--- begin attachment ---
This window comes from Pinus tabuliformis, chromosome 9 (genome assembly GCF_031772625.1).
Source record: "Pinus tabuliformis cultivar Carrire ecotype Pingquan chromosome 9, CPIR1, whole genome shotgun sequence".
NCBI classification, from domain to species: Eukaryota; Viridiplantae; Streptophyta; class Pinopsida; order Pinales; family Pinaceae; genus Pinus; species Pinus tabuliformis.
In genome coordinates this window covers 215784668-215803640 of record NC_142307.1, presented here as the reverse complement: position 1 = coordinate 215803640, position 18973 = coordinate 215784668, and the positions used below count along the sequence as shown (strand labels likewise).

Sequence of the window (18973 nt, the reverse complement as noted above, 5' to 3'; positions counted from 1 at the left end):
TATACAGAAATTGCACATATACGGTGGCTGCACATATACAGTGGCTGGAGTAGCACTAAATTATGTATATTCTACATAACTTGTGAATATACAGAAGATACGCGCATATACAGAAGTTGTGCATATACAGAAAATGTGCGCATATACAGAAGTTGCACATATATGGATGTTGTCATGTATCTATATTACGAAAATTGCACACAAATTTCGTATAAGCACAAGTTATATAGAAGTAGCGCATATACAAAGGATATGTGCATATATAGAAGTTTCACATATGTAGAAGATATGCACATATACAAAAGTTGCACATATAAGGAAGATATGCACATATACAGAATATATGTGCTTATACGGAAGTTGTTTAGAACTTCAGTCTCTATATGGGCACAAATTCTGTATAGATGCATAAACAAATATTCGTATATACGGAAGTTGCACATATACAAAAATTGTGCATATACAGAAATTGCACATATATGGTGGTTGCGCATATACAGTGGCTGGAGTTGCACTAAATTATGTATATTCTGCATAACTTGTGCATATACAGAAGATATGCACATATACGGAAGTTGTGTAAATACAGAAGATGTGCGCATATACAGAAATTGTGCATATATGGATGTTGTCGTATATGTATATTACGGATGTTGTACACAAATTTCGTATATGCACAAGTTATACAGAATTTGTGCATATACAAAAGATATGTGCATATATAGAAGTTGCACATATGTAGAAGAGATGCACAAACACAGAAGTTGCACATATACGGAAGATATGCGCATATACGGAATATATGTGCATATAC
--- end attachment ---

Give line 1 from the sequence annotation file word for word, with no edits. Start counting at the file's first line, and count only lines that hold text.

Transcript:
This window comes from Pinus tabuliformis, chromosome 9 (genome assembly GCF_031772625.1).